France is prey to the same “poison” that brought about Brexit, according to President Emmanuel Macron, who on Tuesday refused to drop the fuel hikes that sparked nationwide protests but promised to make them fairer.
Mr Macron has been under pressure to defuse popular anger over planned hikes in “green taxes” on diesel and petrol which has morphed into a wider revolt against basic living costs, high taxes, and a sense of state abandonment in suburban and provincial France.
Two people have been killed and more than 600 injured during the 11 days of unrest across France by protesters dubbed “yellow vests” due to the high-visibility jackets they wear.
In a much-awaited speech at the Elysée, the embattled 40-year old centrist said he understood the anger that has boiled over into sometimes violent protests, a day after slamming weekend riots on Paris’ Champs-Elysées as “war scenes” that risked tarnishing France’s image abroad.
But he insisted: ”What I’ve taken from these last few days is that we shouldn’t change course because it is the right one and necessary.”
France is due to add a carbon tax of three centimes per litre of petrol and six centimes per litre of diesel starting in January, which protesters say penalises rich and poor alike.
In one minor concession, Mr Macron proposed to review fuel tax rates quarterly to take into account global oil prices.
“The end of the world and the end of the month: we will and must manage both,” he said.
Caught flat-footed by daily roads blockages and two weekends of mass demonstrations, Mr Macron said he understood that these reflected “problems and frustrations” that were “poisoning the life of the nation” and affecting all modern-day democracies.
“Brexit, which took place nearly two years ago, is the same issue,” he claimed.
“These British citizens simply said ‘the world you are offering us is no longer for us, we can’t figure it out. We work hard but don’t see any prospects, we can’t build projects for our children, we live less well: it’s for the City but not for us any more.’" he said.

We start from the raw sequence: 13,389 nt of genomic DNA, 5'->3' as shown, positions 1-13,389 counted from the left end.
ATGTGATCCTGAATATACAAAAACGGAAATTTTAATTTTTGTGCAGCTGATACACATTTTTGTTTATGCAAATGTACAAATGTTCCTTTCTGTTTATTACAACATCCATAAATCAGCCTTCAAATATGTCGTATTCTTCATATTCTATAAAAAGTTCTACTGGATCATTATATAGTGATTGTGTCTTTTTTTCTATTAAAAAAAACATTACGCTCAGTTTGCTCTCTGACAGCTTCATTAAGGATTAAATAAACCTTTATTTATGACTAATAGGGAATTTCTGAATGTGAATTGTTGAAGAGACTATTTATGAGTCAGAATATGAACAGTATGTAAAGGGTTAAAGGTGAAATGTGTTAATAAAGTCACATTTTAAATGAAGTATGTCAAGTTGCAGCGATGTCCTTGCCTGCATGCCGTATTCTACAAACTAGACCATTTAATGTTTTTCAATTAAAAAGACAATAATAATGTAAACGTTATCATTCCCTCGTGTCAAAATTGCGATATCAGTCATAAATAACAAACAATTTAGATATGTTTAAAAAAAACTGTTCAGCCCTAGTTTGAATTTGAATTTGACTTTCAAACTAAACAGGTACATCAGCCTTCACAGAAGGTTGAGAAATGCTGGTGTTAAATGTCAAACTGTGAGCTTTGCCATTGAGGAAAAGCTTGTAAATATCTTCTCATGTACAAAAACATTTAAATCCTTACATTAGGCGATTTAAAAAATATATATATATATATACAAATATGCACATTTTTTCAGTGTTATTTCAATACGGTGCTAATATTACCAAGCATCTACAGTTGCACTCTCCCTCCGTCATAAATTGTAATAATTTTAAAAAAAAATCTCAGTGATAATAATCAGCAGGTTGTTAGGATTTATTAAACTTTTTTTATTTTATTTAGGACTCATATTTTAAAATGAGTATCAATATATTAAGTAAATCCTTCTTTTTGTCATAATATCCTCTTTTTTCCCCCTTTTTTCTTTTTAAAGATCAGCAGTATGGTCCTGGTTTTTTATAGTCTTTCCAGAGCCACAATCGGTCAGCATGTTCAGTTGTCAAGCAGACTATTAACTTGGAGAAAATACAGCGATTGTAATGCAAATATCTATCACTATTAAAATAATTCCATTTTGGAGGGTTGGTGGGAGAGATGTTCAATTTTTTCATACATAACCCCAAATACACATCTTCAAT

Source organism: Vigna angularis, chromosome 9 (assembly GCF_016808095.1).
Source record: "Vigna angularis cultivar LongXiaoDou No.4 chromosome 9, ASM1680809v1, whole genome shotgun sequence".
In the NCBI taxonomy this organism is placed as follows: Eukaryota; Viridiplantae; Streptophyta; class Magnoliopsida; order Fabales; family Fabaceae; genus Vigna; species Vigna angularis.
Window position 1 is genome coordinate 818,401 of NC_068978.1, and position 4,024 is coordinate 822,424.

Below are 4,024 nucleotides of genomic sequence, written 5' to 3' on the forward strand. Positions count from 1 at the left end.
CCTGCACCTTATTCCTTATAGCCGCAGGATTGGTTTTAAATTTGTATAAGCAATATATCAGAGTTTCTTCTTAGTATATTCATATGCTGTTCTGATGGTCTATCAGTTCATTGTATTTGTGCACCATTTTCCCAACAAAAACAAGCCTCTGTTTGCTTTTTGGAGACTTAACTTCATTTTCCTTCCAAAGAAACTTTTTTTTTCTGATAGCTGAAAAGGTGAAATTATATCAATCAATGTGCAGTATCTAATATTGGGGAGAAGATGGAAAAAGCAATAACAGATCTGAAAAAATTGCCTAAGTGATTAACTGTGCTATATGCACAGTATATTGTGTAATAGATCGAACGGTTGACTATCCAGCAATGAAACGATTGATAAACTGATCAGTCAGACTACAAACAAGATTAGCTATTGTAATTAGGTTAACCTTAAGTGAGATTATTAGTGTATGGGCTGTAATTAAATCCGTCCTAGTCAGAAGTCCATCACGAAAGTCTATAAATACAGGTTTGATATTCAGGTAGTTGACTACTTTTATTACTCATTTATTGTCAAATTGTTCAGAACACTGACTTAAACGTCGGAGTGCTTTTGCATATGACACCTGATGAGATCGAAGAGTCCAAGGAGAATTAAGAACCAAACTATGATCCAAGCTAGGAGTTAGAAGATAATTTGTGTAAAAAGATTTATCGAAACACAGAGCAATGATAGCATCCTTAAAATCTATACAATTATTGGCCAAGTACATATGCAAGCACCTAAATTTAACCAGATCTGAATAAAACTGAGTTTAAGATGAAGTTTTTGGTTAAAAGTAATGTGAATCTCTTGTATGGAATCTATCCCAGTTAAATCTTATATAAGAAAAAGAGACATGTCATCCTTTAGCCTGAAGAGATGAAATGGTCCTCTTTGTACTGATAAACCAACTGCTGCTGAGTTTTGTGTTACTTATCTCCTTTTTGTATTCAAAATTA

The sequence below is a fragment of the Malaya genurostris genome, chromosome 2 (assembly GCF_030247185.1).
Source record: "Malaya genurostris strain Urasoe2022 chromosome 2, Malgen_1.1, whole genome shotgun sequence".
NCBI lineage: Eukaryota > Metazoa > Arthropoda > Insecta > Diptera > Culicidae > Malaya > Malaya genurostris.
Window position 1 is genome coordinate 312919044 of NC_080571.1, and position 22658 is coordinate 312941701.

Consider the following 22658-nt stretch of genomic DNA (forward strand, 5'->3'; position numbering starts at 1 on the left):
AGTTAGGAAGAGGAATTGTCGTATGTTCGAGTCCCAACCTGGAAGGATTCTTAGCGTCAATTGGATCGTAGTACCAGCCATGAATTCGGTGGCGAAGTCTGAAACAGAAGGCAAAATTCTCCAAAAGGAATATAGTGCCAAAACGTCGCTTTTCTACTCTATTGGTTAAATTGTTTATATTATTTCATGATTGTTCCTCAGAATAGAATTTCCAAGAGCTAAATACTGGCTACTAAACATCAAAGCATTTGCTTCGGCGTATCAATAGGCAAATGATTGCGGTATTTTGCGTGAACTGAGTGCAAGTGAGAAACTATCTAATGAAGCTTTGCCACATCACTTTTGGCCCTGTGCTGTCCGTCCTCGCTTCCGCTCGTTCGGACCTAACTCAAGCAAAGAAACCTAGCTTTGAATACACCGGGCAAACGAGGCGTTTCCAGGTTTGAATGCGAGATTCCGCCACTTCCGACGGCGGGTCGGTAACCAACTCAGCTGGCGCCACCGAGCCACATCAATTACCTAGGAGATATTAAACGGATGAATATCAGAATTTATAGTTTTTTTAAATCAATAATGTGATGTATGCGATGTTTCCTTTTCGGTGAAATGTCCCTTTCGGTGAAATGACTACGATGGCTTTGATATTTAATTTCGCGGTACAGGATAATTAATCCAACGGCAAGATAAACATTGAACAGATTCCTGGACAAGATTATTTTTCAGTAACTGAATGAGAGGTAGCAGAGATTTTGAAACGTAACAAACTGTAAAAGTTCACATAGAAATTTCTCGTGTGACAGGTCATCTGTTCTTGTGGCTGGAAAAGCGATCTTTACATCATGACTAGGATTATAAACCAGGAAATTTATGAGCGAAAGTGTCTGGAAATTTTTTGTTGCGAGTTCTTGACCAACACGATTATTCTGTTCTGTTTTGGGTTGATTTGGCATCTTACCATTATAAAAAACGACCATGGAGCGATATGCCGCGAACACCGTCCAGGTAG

While Britons made a “clear, democratic choice”, Mr Macron, who has previously blasted the referendum as ill-suited to handle complex issues, said that France had the “collective capacity” to “turn anger into solutions”.
His assertion countered claims on Sunday that he didn’t think parallels with Brexit could be easily drawn.
In a speech in which he also outlined France’s blueprint to reach its climate change goals, the President invited “yellow vest” representatives to take part in three months of grassroots discussions on how to create a "popular energy transition" that doesn’t penalise the poor.
He said his government had to “change method” to ensure there was no "two-speed France" where workers living outside cities felt forgotten by an urban elite.
But he pointed to a fundamental “paradox" at the heart of the protests. "You cannot chant in the same slogan: ‘cut taxes and build more crèches, schools’," he said.
He also announced plans to shut down 14 of the country’s 58 nuclear reactors currently in operation by 2035, with between four and six closed by 2030.
Protesters appeared unimpressed.
Jason Herbert, a “spokesman” for the movement said: “For now these are just words and the yellow vests remain mobilised.”
"We’re all fed up," one told BFM TV. "He’s not listening to us. Our anger is real.”
“Macron is sticking to his course, so are we,” chanted 50 “yellow vests” at their self-appointed “headquarters” – a roundabout in Trégueux, Brittany.
Far-right leader Marine Le Pen slammed the speech as "devoid of any solutions", while far-Left leader Jean-Luc Mélenchon said his comments would not quell what he called a “popular insurrection”.
Conservative MP Damien Abad said Mr Macron’s remarks underlined the yawning gap between the President and the people. "This was a technocrat’s speech, disconnected from the reality of French and not touching on their concerns," he said.